These ideas are just a few of a number of ways you can work to socialize your shy dog. Most importantly, vow to stay patient and, please, always obey the shy dog golden rule: Do not force your shy dog into the spotlight. As much as you want your dog to be social, and as much as people want to win your dog’s affection, trying to force your dog to like new people will almost always backfire.

As for my extremely shy foster dogs, training sessions on my bed with the help of mentor dog, Howie, continue. I look forward to helping them understand that people are a source of good things. In the meantime, I will celebrate every touch and every small step forward.

Tulsa Digital Photography Group Finds Shelter A Challenge

posted March 10th, 2012 by
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On Saturday, March 3rd, the Tulsa Digital Photography Group met at the Tulsa Animal Shelter on North Erie for a club shooting.  The Tulsa Digital Photography Group’s charter is to provide a platform for improving the photography skills of its members, which range from beginners to professionals.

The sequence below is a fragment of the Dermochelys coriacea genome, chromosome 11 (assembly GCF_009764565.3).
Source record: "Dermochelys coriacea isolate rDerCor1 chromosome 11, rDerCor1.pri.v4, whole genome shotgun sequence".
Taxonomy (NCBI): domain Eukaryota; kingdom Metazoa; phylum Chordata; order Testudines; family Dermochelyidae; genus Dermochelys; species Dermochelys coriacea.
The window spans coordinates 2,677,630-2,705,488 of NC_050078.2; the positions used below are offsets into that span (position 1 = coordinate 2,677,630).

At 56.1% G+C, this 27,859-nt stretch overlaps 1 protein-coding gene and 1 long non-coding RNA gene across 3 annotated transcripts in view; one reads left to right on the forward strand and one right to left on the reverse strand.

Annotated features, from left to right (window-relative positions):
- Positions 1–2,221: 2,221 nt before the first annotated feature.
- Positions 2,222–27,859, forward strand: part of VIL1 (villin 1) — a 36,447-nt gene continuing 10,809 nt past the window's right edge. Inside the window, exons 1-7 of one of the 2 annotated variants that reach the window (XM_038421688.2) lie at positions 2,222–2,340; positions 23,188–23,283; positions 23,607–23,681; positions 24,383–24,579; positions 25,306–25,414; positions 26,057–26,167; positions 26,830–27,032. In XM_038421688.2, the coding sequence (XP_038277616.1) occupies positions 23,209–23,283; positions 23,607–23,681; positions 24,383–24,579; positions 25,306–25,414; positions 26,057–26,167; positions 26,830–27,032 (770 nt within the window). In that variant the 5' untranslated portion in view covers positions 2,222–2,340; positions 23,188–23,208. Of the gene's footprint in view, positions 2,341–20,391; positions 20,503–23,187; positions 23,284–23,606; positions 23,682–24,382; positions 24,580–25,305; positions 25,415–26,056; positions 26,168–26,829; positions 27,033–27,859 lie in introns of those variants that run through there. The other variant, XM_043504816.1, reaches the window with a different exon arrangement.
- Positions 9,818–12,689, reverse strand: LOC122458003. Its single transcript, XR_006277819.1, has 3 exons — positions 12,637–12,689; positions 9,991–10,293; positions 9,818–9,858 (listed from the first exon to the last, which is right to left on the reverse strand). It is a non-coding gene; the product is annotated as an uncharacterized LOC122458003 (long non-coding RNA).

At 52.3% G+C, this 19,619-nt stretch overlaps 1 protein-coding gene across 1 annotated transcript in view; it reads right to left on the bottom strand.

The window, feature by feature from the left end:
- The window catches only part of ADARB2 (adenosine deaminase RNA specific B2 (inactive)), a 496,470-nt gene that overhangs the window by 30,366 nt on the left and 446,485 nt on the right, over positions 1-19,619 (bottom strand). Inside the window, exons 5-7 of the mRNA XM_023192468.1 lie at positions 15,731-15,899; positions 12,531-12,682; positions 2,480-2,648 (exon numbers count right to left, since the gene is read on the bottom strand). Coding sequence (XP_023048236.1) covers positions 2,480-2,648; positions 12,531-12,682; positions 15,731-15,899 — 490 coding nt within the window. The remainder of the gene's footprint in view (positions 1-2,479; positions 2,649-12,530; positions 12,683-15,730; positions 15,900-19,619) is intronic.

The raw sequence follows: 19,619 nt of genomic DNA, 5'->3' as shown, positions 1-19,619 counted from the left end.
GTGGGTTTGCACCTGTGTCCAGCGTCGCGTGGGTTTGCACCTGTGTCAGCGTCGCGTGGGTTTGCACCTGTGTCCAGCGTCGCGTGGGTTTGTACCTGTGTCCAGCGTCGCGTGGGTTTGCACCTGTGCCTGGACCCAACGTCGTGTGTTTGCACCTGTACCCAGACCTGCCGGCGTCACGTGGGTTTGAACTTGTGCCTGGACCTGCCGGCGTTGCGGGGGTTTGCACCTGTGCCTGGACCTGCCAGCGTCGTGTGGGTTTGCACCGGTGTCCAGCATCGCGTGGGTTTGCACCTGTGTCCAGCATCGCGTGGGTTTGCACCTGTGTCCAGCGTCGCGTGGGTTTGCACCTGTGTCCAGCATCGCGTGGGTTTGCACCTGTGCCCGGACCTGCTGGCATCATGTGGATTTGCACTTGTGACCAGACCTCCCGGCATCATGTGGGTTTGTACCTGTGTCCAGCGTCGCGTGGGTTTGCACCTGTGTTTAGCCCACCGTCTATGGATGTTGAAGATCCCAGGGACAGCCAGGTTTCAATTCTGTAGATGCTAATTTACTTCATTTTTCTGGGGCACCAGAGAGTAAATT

The group met at 10:00 a.m., and member Bob Foshay gave some basic instructions in the techniques he has learned from photographing the animals at the shelter for TulsaPets Magazine on a weekly basis.


A total of 14 photographers participated in the event.  They went into the different kennel areas and practiced the techniques.  They all encountered the same difficulties involved in this particular shoot.  The yellow of the cages, the foreground of the fence, the moving subject and the difficulty of balancing all of that with dark colored animals proved challenging.


Research from various shelters around the country prove that providing the best photographs possible of shelter animals aids tremendously in the chances of those animals being adopted.


Following are some samples of the great photos they captured that day.


By Aaron Sheppard

By Amy Elizabeth

By Roberta Peake

By Bobby Acree

By Deborah Viuf

By Sunny Archibald

New Pet Travel Mugs

posted February 7th, 2012 by